Less than two weeks after LaSalle Investment Management reached a final closing on $987 million for its China logistics strategy, an announcement by one of the real estate fund manager’s partners shows another $1.5 billion on the way for the firm’s pan-Asia vehicle.
The Chicago-based fund manager has raised close to $1.07 billion for LaSalle Asia Opportunity VI, the Arkansas Teacher Retirement System said in a report of its board of trustees’ 27 September meeting, which noted that LaSalle is targeting a fund size of $1.5 billion.
LAO VI aims to deliver a net internal rate of return of 18 percent over an eight-year fund life, with a maximum 70 percent loan-to-value ratio, said the US state’s teacher pension fund, which approved a $50 million commitment to the vehicle at the meeting.
The latest fundraising win for LaSalle comes amid a surge in capital commitments to Asia real estate investment strategies, including a $1.74 billion closing announced by CBRE Investment Management last week and Nuveen winning $213 million in fresh backing in early September.
Should the firm reach its $1.5 billion target for LAO VI, it would represent LaSalle’s biggest haul for the strategy since before the 2008 financial crisis. According to the report, the LAO V iteration achieved a net IRR of 17 percent through 25 investments.
The recipe for this latest iteration of the strategy is a diversified, risk-adjusted portfolio across Asia in sectors and markets with proven resiliency and liquidity, the company said. Showing the vehicle’s opportunistic nature, activities will include the development of core assets, the repositioning of existing properties and the restructuring of distressed properties.
Investors in LAO VI include Asian and Middle East sovereign wealth funds and US public pension funds, according to the report, which said the fund was targeting a first closing in September 2021. As of the time of publication, LaSalle has yet to announce an initial fundraising milestone for the strategy.
Core Asian Markets
The Arkansas announcement outlined 15 pipeline investments for the fund requiring an estimated $964 million in equity, with Japan representing the biggest target geographically in garnering 43 percent of the expected total. Next on the list for LaSalle is mainland China, which is in line for 37 percent of the capital committed, with South Korea set to receive 12 percent and Singapore 8 percent.
By sector, LaSalle is focusing 44 percent of the vehicle’s capital on office, with another 28 percent headed into logistics. Residential is close behind with 27 percent of the cash set to be allocated to housing investments, and just 2 percent is going to the region’s long-suffering hotel sector.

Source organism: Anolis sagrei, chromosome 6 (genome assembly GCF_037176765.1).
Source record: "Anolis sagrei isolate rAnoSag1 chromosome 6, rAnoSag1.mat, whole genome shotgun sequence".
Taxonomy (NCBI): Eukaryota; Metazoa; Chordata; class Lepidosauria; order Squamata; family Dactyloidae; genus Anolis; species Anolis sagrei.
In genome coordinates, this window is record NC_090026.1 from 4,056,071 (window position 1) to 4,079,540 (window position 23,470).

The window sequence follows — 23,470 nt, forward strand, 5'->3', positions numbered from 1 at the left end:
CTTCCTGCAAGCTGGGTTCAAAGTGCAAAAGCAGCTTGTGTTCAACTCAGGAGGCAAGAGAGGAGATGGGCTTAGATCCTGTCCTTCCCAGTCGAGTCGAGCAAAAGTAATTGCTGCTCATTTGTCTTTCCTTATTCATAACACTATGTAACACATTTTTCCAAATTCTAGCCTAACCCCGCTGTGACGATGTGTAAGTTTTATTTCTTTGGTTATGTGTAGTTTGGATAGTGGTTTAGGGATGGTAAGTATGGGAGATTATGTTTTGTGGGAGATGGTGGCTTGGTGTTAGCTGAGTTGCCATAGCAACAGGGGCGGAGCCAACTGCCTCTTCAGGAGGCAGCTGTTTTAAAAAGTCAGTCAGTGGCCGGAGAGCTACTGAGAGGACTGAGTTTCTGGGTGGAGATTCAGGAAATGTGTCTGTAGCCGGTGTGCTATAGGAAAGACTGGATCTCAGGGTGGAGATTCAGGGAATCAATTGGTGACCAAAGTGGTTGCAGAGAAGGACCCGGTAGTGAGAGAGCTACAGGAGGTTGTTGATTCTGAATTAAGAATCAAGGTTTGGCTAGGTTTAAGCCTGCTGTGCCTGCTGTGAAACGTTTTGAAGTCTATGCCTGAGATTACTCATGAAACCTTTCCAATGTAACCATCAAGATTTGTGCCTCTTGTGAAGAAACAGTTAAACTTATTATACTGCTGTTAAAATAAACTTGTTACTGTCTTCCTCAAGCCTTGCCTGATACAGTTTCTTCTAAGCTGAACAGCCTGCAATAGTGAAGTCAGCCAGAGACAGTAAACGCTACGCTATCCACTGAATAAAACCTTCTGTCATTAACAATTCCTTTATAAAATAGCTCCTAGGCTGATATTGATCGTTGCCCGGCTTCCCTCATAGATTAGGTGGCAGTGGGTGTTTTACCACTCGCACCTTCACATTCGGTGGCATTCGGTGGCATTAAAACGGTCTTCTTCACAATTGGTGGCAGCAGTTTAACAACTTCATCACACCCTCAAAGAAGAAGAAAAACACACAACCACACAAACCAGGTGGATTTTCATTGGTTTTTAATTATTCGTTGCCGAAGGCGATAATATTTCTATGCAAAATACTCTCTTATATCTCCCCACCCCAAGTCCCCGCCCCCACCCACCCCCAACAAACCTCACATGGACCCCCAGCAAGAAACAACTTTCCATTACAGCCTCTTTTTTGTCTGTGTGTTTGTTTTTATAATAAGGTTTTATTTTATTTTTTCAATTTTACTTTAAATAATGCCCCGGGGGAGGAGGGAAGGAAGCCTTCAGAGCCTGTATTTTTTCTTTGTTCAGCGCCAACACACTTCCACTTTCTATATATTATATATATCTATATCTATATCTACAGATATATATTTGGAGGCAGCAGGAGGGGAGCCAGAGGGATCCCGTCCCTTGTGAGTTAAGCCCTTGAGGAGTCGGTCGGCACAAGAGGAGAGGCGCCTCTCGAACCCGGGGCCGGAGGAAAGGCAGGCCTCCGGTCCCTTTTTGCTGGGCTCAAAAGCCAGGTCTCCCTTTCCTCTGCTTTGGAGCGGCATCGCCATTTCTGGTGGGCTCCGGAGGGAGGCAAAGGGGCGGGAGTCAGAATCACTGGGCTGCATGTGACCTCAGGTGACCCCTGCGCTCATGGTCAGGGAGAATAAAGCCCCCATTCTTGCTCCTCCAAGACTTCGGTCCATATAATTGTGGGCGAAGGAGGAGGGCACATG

Three acquisitions in the pipeline are already in advanced stages of due diligence, including a 5,772 square metre (62,129 square foot) Tokyo multi-family asset described as undermanaged. The other two properties in advanced discussions are a 17,656 square metre freehold office redevelopment project in Singapore’s CBD and a 128,037 square metre logistics development site near Beijing.
The combined equity requirement for the three pipeline projects is $140 million.
In 2018, the previous fund in the series, LaSalle Asia Opportunity V, closed on $1.15 billion from 20 external institutional investors based in Asia, the Middle East and the US, topping its initial target of $750 million.
LaSalle, an independent affiliate of property services firm JLL, said the capital raised for LAO V would provide buying power for $3.3 billion worth of assets in key Asian cities across the office, retail, hotel/serviced apartment and logistics segments.
In June 2018, LaSalle announced LAO V’s acquisition of the Hotel Ibis Styles Tokyo Bay for an undisclosed amount. The fund scooped up the 216-room property near Tokyo Disneyland at a time of enthusiasm for hospitality assets, but LAO VI’s roadmap is signalling a more bearish view of the segment amid the COVID-19 pandemic.
Last week, LaSalle announced the $972 million final closing of the LaSalle China Logistics Venture fund, the fund manager’s first dedicated China logistics vehicle. LCLV and its co-investment vehicle have already committed $423 million across 15 investments, including three recent acquisitions in Shanghai, Nanjing and Tianjin.
LaSalle rival CBRE Investment Management has flexed its own fundraising muscle of late. The company formerly known as CBRE Global Investors revealed this week that it has received capital commitments of $1.74 billion for the Asia Value Partners VI fund, which will pursue build- and reposition-to-core opportunities in the most developed and liquid markets of Asia Pacific.
The total amount raised exceeds the initial target of $1.2 billion for the fund and, excluding co-investments, represents a hard cap, CBRE IM said. The news came just one year and seven months after the private fund division of CBRE closed on $900 million for the fifth fund in the Asia value-add series.